Great Days in History (Part 1): The Day of Creation

Great Days in History

In the beginning God created the heavens and the earth” (Genesis 1:1).

This is the account of the heavens and the earth when they were created, in the day that the Lord God made earth and heaven” (Genesis 2:4).

In this first lesson, we are going to go all the way back to the beginning – to the day of Creation. What happened on that day? What lessons do we need to learn from it?

The Background

God is eternal – If we begin with the Creation of the world, how can we go back further than that? When it comes to the history of this world, there is nothing further back – this was the beginning point. However, while this was the beginning of the creation, it was not the beginning of the Creator. God existed prior to the creation of the universe.

Before the mountains were born or You gave birth to the earth and the world, even from everlasting to everlasting, You are God” (Psalm 90:2).

Your throne is established from of old; You are from everlasting” (Psalm 93:2).

When Jesus prayed to the Father, He said, “Now, Father, glorify Me together with Yourself, with the glory which I had with You before the world was” (John 17:5). Later in the same prayer, He said, “For You loved Me before the foundation of the world” (John 17:24). While the creation had a beginning point, God Himself has no beginning. When He appeared to Moses in the burning bush, He said, “I AM WHO I AM…Thus you shall say to the sons of Israel, ‘I AM has sent me to you’” (Exodus 3:14). He identified Himself as “I AM.” This means He simply exists. He has always been and will always be.

God had a plan – The creation of the universe was not a spur-of-the-moment decision or an off-the-cuff type of endeavor. God determined to have a people for Himself and this determination was made before He began creating the heavens and the earth. Paul wrote, “He chose us in Him before the foundation of the world, that we would be holy and blameless before Him” (Ephesians 1:4).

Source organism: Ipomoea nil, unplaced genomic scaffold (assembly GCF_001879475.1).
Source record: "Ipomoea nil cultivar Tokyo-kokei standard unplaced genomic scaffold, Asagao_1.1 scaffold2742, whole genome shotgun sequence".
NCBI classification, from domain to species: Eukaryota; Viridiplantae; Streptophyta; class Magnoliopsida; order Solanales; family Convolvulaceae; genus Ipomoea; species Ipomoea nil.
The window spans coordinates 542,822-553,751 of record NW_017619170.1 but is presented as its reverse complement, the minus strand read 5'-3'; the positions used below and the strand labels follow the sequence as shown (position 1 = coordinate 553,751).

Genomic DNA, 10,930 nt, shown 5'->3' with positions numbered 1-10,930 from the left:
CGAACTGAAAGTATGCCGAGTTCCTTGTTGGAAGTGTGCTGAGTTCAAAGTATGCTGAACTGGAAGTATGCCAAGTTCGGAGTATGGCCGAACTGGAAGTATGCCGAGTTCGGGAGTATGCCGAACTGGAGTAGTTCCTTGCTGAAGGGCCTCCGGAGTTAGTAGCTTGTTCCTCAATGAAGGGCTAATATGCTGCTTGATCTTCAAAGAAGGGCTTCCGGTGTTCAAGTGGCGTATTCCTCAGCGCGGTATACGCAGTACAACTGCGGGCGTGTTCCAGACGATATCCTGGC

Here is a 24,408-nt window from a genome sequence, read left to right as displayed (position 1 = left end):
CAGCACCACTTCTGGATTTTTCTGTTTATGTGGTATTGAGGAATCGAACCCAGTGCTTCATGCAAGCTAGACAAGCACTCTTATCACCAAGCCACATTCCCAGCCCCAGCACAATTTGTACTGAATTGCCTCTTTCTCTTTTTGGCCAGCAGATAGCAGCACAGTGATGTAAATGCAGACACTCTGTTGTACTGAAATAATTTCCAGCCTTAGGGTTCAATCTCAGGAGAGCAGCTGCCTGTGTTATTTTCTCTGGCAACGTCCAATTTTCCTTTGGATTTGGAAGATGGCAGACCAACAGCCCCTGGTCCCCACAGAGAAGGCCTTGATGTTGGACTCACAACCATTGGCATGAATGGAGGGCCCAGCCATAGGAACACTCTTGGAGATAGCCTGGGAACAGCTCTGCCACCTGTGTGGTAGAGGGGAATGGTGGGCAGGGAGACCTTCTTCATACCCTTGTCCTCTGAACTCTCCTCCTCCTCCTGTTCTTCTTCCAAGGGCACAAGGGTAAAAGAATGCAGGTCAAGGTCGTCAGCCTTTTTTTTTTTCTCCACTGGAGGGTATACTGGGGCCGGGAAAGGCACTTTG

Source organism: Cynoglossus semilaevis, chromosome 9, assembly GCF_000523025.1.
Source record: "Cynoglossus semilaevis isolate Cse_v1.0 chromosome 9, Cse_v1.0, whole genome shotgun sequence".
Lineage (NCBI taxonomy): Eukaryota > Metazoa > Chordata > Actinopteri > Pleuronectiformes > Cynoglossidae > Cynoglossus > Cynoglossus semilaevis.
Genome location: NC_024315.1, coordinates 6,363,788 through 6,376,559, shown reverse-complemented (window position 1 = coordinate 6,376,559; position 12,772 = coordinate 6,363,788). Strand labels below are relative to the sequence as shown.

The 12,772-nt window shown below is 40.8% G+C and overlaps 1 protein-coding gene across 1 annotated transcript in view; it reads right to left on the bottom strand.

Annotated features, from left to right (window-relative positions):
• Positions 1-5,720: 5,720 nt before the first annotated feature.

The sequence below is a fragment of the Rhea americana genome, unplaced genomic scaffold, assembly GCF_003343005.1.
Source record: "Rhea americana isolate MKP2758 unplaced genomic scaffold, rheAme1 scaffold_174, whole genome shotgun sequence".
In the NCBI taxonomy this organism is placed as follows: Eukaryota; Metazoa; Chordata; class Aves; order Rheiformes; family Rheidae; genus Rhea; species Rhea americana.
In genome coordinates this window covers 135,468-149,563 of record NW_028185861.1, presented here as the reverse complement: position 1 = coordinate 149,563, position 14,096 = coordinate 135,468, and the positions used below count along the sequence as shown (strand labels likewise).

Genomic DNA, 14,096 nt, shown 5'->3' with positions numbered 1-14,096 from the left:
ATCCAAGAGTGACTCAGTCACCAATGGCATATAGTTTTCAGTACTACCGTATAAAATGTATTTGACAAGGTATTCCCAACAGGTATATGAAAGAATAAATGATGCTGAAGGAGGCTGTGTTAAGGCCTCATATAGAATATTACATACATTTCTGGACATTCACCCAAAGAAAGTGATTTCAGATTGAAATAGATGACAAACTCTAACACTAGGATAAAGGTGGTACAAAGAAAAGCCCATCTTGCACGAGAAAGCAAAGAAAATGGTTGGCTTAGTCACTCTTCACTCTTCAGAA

In fact, God even knew that having His own special people would require His Son to have to die on the cross. Jesus was described as “the Lamb slain from the foundation of the world” (Revelation 13:8, NKJV). We are God’s people after having been redeemed by the blood of Christ (Ephesians 1:7). Even before the world was formed, the scheme of redemption had already been planned in the mind of God.

A point to remember – Keep in mind that the “day” of Creation includes the entire Creation week. While the text of Genesis 1 indicates that the days were literal, consecutive, 24-hour days, the term was used differently in the next chapter: “This is the account of the heavens and the earth when they were created, in the day that the Lord God made earth and heaven” (Genesis 2:4). In this verse, the “day” of Creation includes all six days of the Creation week in which He made the universe and everything in it. So we are not just looking at “Day 1” of creation; instead, we are considering all that God did in creating “the heavens and the earth” (Genesis 1:1).

The Events on That Day

God spoke the universe into existence – One of the remarkable facts about the Creation is that everything that was created was made when “God said” they were to be made (Genesis 1:3, 6, 9, 11, 14, 20, 24, 26). The psalmist emphasized this: